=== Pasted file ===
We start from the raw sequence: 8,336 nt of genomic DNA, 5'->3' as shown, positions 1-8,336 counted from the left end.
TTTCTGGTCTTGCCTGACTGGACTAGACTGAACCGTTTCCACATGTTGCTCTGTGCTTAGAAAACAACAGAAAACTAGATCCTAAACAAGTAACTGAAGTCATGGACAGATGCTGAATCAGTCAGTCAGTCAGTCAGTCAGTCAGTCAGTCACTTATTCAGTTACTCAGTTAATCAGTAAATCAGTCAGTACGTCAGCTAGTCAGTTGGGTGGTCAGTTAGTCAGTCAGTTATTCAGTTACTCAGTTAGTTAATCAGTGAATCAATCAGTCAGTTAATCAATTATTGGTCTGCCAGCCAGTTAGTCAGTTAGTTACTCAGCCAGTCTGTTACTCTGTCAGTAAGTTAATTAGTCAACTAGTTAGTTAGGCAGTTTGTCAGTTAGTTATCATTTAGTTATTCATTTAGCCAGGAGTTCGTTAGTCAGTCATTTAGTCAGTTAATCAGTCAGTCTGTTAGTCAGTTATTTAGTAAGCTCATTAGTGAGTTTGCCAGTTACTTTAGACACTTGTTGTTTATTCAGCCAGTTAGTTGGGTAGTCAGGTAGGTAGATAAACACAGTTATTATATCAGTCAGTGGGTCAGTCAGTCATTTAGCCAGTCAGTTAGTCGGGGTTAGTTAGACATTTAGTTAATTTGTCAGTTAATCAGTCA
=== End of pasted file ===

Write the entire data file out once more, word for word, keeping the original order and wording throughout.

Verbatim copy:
We start from the raw sequence: 8,336 nt of genomic DNA, 5'->3' as shown, positions 1-8,336 counted from the left end.
TTTCTGGTCTTGCCTGACTGGACTAGACTGAACCGTTTCCACATGTTGCTCTGTGCTTAGAAAACAACAGAAAACTAGATCCTAAACAAGTAACTGAAGTCATGGACAGATGCTGAATCAGTCAGTCAGTCAGTCAGTCAGTCAGTCAGTCACTTATTCAGTTACTCAGTTAATCAGTAAATCAGTCAGTACGTCAGCTAGTCAGTTGGGTGGTCAGTTAGTCAGTCAGTTATTCAGTTACTCAGTTAGTTAATCAGTGAATCAATCAGTCAGTTAATCAATTATTGGTCTGCCAGCCAGTTAGTCAGTTAGTTACTCAGCCAGTCTGTTACTCTGTCAGTAAGTTAATTAGTCAACTAGTTAGTTAGGCAGTTTGTCAGTTAGTTATCATTTAGTTATTCATTTAGCCAGGAGTTCGTTAGTCAGTCATTTAGTCAGTTAATCAGTCAGTCTGTTAGTCAGTTATTTAGTAAGCTCATTAGTGAGTTTGCCAGTTACTTTAGACACTTGTTGTTTATTCAGCCAGTTAGTTGGGTAGTCAGGTAGGTAGATAAACACAGTTATTATATCAGTCAGTGGGTCAGTCAGTCATTTAGCCAGTCAGTTAGTCGGGGTTAGTTAGACATTTAGTTAATTTGTCAGTTAATCAGTCA